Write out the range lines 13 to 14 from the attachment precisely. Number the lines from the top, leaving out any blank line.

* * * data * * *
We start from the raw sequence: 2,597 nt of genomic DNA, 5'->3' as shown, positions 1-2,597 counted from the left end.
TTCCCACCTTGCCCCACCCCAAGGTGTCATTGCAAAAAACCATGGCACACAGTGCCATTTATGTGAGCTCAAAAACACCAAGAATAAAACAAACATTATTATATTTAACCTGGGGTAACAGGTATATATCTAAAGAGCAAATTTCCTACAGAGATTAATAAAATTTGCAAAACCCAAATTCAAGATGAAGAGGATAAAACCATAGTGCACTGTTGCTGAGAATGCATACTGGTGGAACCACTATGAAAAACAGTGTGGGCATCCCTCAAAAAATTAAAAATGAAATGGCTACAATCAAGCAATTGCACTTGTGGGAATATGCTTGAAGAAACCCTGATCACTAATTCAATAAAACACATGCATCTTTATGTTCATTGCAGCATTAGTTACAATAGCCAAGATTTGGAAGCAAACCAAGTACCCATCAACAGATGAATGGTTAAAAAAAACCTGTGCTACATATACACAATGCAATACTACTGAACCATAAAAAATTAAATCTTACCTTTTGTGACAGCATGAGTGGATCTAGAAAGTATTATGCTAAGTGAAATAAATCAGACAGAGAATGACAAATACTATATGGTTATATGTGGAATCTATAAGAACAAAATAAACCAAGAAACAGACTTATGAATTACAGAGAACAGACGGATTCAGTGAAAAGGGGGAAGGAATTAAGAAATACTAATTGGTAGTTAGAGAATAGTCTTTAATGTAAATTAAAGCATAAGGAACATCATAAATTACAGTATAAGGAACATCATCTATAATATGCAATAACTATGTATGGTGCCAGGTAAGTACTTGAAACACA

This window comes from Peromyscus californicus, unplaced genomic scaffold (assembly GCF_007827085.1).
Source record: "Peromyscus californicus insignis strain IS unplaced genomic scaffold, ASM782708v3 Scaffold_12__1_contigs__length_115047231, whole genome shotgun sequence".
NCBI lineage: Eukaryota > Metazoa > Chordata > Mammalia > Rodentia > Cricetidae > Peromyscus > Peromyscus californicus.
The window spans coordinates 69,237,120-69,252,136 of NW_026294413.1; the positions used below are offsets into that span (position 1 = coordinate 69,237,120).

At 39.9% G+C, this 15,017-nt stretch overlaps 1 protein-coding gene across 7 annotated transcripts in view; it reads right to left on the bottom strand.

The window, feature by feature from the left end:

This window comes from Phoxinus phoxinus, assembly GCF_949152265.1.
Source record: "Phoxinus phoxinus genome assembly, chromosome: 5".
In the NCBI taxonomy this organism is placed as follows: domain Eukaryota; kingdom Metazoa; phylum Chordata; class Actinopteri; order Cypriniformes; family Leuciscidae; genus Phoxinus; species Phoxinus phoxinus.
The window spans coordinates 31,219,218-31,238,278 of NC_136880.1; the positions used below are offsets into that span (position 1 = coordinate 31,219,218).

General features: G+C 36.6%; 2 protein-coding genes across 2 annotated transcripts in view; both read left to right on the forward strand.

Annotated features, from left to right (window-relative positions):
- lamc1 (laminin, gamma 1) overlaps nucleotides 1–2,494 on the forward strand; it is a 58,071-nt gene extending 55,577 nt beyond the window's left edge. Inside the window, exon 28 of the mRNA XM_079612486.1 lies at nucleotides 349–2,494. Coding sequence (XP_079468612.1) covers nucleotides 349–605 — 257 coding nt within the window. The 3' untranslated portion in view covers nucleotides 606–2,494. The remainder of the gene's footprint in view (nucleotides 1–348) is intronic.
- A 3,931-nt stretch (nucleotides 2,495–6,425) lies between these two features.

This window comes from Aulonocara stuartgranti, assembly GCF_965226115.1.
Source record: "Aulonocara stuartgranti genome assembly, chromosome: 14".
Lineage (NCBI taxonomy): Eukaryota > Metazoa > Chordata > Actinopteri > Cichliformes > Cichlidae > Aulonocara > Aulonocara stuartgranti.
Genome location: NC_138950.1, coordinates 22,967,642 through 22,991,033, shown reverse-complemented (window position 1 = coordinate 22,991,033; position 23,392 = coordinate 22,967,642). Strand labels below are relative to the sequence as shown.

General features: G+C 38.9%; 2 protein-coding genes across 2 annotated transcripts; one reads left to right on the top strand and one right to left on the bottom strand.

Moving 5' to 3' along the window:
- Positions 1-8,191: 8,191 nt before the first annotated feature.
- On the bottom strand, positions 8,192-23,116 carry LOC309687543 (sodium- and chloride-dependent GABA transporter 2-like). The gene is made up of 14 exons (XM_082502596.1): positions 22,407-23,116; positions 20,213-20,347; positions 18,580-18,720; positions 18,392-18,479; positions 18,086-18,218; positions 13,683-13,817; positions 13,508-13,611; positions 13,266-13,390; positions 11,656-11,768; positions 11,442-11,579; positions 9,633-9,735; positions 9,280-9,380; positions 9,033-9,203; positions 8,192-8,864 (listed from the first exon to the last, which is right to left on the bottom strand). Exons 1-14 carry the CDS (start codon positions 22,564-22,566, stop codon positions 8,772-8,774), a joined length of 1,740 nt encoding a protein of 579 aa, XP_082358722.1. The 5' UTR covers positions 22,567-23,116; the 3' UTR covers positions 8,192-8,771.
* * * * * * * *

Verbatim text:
General features: G+C 36.6%; 2 protein-coding genes across 2 annotated transcripts in view; both read left to right on the forward strand.

Annotated features, from left to right (window-relative positions):